Sharon Shinn
The Shapechanger's Wife
Ace Books 1995

Aubrey, the young and talented wizard, is sent by his teacher, Cyril, to Glyrenden to learn about shape-changing. But first Cyril gives Aubrey a piece of advice: You must learn everything, and forget nothing, and beware of Glyrenden at all times. When he arrives at the great shape-changer's home, Glyrenden is away for a couple of days. Instead, he meets the shape-changer's strange and beautiful wife, Lilith, and his two very odd servants, Orion and Arachne. But when the possessive Glyrenden comes home, the atmosphere in the house becomes even stranger. Aubrey step by step learns shape-shifting, but he also learns to hate his teacher - and to love the shapechanger's wife.

This weird drama is set in a magical 18th Century, I would say. The kingdoms are unnamed, but the religion is pagan and polytheistic, so it's obviously not set in our world. However, the technological and cultural development seems to be on an 18th C level. In most fantasy books, those facts would be important. In this book, they aren't.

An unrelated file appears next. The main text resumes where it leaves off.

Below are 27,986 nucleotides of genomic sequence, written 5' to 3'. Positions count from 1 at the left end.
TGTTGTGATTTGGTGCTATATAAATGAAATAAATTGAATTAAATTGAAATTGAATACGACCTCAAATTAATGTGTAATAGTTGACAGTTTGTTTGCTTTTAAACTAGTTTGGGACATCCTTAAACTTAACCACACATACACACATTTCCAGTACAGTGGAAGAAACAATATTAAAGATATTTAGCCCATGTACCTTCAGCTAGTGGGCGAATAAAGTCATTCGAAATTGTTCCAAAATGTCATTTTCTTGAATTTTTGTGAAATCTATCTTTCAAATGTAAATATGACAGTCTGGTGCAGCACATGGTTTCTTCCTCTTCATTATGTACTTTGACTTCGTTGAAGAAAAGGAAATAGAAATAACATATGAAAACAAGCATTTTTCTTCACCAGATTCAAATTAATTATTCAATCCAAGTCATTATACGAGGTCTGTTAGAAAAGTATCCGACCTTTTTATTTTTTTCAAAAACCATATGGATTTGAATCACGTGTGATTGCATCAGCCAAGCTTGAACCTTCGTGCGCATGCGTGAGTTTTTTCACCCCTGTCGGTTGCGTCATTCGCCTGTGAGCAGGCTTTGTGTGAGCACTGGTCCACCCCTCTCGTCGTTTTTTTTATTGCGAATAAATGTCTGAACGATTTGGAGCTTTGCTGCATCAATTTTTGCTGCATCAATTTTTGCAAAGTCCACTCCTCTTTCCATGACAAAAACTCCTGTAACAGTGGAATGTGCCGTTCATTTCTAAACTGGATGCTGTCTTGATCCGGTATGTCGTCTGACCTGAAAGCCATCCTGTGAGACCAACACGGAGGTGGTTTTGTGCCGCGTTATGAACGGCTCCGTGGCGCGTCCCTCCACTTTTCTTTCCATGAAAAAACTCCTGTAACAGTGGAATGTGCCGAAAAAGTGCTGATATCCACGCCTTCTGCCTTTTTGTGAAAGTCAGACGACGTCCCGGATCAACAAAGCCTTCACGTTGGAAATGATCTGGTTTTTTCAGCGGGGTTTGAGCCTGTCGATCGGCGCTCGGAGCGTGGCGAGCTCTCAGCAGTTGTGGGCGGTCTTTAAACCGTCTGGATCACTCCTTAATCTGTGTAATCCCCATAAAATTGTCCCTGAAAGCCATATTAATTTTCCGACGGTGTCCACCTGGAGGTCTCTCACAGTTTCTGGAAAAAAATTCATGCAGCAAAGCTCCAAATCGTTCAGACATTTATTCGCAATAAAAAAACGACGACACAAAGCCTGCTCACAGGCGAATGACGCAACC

The whole story is on a personal level. There is a king, but we never meet him. There are powerful wizards, but their struggle is not about universal supremacy, it's about the love of and power over a woman who is not what she seems - Lilith. There is nothing epic about the story, nothing grand. That is welcome. After reading a couple of series by David Eddings, Robert Jordan and their copycats, it is simply refreshing to read a book like this.

The book is well-written, but still the story is told in a simple and straightforward way with no room for literary experiments. I really like the way she writes. Combined with the lack of grand scale save-the-planet stuff, it creates an fantasy book for adults (in a very non-pornographic sense), and I'm not at all surprised that Peter S. Beagle recommends it. I liked it too.

Karl Henriksson

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Henriksson & Henriksson 1996.